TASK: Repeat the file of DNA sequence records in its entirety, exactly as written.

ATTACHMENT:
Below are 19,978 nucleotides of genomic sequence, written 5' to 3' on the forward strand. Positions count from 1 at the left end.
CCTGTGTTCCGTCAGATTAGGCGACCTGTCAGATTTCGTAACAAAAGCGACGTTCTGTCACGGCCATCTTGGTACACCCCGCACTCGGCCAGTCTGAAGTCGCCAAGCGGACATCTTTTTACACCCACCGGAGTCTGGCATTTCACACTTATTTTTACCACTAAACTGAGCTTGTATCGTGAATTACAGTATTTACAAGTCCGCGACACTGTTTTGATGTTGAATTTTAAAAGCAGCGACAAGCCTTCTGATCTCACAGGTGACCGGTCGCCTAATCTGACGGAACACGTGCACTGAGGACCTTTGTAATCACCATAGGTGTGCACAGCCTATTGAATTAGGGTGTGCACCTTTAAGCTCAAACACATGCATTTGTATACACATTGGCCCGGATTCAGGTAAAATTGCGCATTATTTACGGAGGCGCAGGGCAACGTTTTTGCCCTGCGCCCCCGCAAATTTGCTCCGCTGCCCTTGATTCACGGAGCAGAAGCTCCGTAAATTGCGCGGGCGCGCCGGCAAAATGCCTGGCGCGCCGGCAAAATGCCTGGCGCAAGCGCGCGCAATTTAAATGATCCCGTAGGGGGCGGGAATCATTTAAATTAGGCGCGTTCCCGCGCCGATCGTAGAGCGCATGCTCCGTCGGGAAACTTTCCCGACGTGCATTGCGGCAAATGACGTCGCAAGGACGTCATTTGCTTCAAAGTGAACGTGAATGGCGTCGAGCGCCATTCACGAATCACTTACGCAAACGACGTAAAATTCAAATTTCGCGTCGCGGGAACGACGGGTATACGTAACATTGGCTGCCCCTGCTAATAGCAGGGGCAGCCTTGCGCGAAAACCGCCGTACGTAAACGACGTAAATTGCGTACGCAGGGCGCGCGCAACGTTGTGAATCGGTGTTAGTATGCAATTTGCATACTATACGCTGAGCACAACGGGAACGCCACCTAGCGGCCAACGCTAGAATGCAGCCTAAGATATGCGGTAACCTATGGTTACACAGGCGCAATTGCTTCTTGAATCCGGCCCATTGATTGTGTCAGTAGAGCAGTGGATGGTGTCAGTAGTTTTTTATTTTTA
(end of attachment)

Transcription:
Below are 19,978 nucleotides of genomic sequence, written 5' to 3' on the forward strand. Positions count from 1 at the left end.
CCTGTGTTCCGTCAGATTAGGCGACCTGTCAGATTTCGTAACAAAAGCGACGTTCTGTCACGGCCATCTTGGTACACCCCGCACTCGGCCAGTCTGAAGTCGCCAAGCGGACATCTTTTTACACCCACCGGAGTCTGGCATTTCACACTTATTTTTACCACTAAACTGAGCTTGTATCGTGAATTACAGTATTTACAAGTCCGCGACACTGTTTTGATGTTGAATTTTAAAAGCAGCGACAAGCCTTCTGATCTCACAGGTGACCGGTCGCCTAATCTGACGGAACACGTGCACTGAGGACCTTTGTAATCACCATAGGTGTGCACAGCCTATTGAATTAGGGTGTGCACCTTTAAGCTCAAACACATGCATTTGTATACACATTGGCCCGGATTCAGGTAAAATTGCGCATTATTTACGGAGGCGCAGGGCAACGTTTTTGCCCTGCGCCCCCGCAAATTTGCTCCGCTGCCCTTGATTCACGGAGCAGAAGCTCCGTAAATTGCGCGGGCGCGCCGGCAAAATGCCTGGCGCGCCGGCAAAATGCCTGGCGCAAGCGCGCGCAATTTAAATGATCCCGTAGGGGGCGGGAATCATTTAAATTAGGCGCGTTCCCGCGCCGATCGTAGAGCGCATGCTCCGTCGGGAAACTTTCCCGACGTGCATTGCGGCAAATGACGTCGCAAGGACGTCATTTGCTTCAAAGTGAACGTGAATGGCGTCGAGCGCCATTCACGAATCACTTACGCAAACGACGTAAAATTCAAATTTCGCGTCGCGGGAACGACGGGTATACGTAACATTGGCTGCCCCTGCTAATAGCAGGGGCAGCCTTGCGCGAAAACCGCCGTACGTAAACGACGTAAATTGCGTACGCAGGGCGCGCGCAACGTTGTGAATCGGTGTTAGTATGCAATTTGCATACTATACGCTGAGCACAACGGGAACGCCACCTAGCGGCCAACGCTAGAATGCAGCCTAAGATATGCGGTAACCTATGGTTACACAGGCGCAATTGCTTCTTGAATCCGGCCCATTGATTGTGTCAGTAGAGCAGTGGATGGTGTCAGTAGTTTTTTATTTTTA